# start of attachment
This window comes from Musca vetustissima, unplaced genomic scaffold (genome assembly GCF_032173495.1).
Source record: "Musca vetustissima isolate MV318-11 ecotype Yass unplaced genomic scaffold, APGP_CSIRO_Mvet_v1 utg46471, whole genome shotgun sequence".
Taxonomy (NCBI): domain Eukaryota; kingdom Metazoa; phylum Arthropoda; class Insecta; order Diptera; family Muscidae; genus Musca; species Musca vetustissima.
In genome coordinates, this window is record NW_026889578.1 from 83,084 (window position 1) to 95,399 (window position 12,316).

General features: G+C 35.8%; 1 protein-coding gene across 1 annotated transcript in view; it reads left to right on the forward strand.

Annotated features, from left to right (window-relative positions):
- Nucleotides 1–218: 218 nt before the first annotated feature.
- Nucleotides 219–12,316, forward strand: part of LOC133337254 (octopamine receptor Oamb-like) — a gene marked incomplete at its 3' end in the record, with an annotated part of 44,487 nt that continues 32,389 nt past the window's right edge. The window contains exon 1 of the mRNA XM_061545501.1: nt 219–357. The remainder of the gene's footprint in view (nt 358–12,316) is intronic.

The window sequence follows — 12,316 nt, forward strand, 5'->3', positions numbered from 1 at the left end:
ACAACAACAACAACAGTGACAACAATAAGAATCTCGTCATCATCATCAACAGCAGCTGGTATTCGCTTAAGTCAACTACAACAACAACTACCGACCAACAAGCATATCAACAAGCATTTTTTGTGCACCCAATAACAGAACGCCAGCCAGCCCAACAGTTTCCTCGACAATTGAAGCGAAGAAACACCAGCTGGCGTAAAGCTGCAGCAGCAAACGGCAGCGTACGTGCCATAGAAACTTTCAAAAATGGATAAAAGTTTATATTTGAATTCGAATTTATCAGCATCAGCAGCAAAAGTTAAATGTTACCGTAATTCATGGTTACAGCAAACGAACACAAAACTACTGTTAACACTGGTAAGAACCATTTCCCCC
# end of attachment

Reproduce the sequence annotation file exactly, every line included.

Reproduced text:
This window comes from Musca vetustissima, unplaced genomic scaffold (genome assembly GCF_032173495.1).
Source record: "Musca vetustissima isolate MV318-11 ecotype Yass unplaced genomic scaffold, APGP_CSIRO_Mvet_v1 utg46471, whole genome shotgun sequence".
Taxonomy (NCBI): domain Eukaryota; kingdom Metazoa; phylum Arthropoda; class Insecta; order Diptera; family Muscidae; genus Musca; species Musca vetustissima.
In genome coordinates, this window is record NW_026889578.1 from 83,084 (window position 1) to 95,399 (window position 12,316).

General features: G+C 35.8%; 1 protein-coding gene across 1 annotated transcript in view; it reads left to right on the forward strand.

Annotated features, from left to right (window-relative positions):
- Nucleotides 1–218: 218 nt before the first annotated feature.
- Nucleotides 219–12,316, forward strand: part of LOC133337254 (octopamine receptor Oamb-like) — a gene marked incomplete at its 3' end in the record, with an annotated part of 44,487 nt that continues 32,389 nt past the window's right edge. The window contains exon 1 of the mRNA XM_061545501.1: nt 219–357. The remainder of the gene's footprint in view (nt 358–12,316) is intronic.

The window sequence follows — 12,316 nt, forward strand, 5'->3', positions numbered from 1 at the left end:
ACAACAACAACAACAGTGACAACAATAAGAATCTCGTCATCATCATCAACAGCAGCTGGTATTCGCTTAAGTCAACTACAACAACAACTACCGACCAACAAGCATATCAACAAGCATTTTTTGTGCACCCAATAACAGAACGCCAGCCAGCCCAACAGTTTCCTCGACAATTGAAGCGAAGAAACACCAGCTGGCGTAAAGCTGCAGCAGCAAACGGCAGCGTACGTGCCATAGAAACTTTCAAAAATGGATAAAAGTTTATATTTGAATTCGAATTTATCAGCATCAGCAGCAAAAGTTAAATGTTACCGTAATTCATGGTTACAGCAAACGAACACAAAACTACTGTTAACACTGGTAAGAACCATTTCCCCC